(I am not an officer (except at the volunteer/anyone can do it Club level), employee or stockholder of Toastmasters. Just a very satisfied member since 2014. I get absolutely nothing out of anyone joining.)
This is a Toastmasters Ice Breaker speech. 4-6 minutes about yourself. (Which is shorter than most other Toastmasters speeches.) I've given 3. First speech for every Toastmaster. Consider visiting a club. Almost all enjoy having guests, and all are virtual now (a year ago, that was against the rules, now it is required!), and since they're worldwide you can certainly find one to fit your schedule. One of the best things I've done in a long time was join. Worthwhile even if you don't have to actually give speeches often.
Most Toastmasters speeches are designed to work on specific skills - vocal variety, gestures, presentation software, humor, research, etc. There are a set of different "Pathways Paths" that have different types of speeches. But every Path, and also the former Competent Communicator program, starts with an Ice Breaker speech. A speech about yourself. There are many different ways of giving this speech, and since the first Ice Breaker is your first ever Toastmasters speech, pretty much anything goes! There are a bunch of different styles:
- Personal History/Timeline
- Focus on one specific aspect of your life - career or a particular hobby or interest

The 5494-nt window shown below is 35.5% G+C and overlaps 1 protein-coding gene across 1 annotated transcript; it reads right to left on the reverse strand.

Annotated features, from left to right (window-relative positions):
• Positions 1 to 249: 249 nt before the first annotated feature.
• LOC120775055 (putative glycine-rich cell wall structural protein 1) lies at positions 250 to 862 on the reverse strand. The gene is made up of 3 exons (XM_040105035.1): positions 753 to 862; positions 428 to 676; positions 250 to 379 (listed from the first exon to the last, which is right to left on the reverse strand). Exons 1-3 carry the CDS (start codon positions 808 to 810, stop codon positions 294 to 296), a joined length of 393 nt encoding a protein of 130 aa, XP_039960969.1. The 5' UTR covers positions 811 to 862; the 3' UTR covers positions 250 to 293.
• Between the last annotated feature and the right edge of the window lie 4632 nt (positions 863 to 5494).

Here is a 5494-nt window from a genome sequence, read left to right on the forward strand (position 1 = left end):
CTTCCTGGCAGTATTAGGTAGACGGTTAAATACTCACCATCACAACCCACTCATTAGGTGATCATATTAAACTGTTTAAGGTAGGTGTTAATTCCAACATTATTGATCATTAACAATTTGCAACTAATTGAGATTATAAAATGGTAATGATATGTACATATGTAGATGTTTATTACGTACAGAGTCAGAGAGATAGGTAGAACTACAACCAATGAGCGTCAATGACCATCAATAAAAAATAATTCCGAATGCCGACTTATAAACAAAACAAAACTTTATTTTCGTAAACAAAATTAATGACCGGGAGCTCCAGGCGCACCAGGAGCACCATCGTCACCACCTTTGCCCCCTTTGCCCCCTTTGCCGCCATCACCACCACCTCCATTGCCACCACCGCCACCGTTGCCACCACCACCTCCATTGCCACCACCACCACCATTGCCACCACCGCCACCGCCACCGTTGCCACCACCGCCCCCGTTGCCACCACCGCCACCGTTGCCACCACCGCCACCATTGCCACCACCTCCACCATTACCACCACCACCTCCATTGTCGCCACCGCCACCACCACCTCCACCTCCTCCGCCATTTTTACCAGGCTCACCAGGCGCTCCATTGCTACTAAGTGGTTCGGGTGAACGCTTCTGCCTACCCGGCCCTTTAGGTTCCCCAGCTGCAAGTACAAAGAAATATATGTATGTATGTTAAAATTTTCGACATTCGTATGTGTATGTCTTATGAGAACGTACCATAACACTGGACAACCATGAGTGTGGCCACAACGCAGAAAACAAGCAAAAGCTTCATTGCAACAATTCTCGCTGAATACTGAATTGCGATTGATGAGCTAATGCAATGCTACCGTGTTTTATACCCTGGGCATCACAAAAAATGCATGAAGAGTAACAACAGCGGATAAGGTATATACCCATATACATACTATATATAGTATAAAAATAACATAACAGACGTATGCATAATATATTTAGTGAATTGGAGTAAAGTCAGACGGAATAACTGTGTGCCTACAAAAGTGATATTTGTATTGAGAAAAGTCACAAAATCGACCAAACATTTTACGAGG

- Why I decided to go Toastmasters - a bit of a cliche, but sometimes actually interesting
- Family History
Obviously this speech, like any other, might be tailored a bit to particular situations. Your family history probably won't be a good choice for your current situation. But maybe the story of how/why you got interested in your academic field. Or perhaps a story about how some previous teachers influenced your life and motivated you to go into academia. They may well have left it open-ended specifically to see what different people can come up with - if they wanted to know specific facts they would just give you another questionnaire.
Try Toastmasters. Even if you only go for a little while, you may get some inspiration and/or useful advice. If you do stick around and join, you may find the benefits in learning how to be a better speaker really pay off in the long run, whether as a teacher or as a researcher.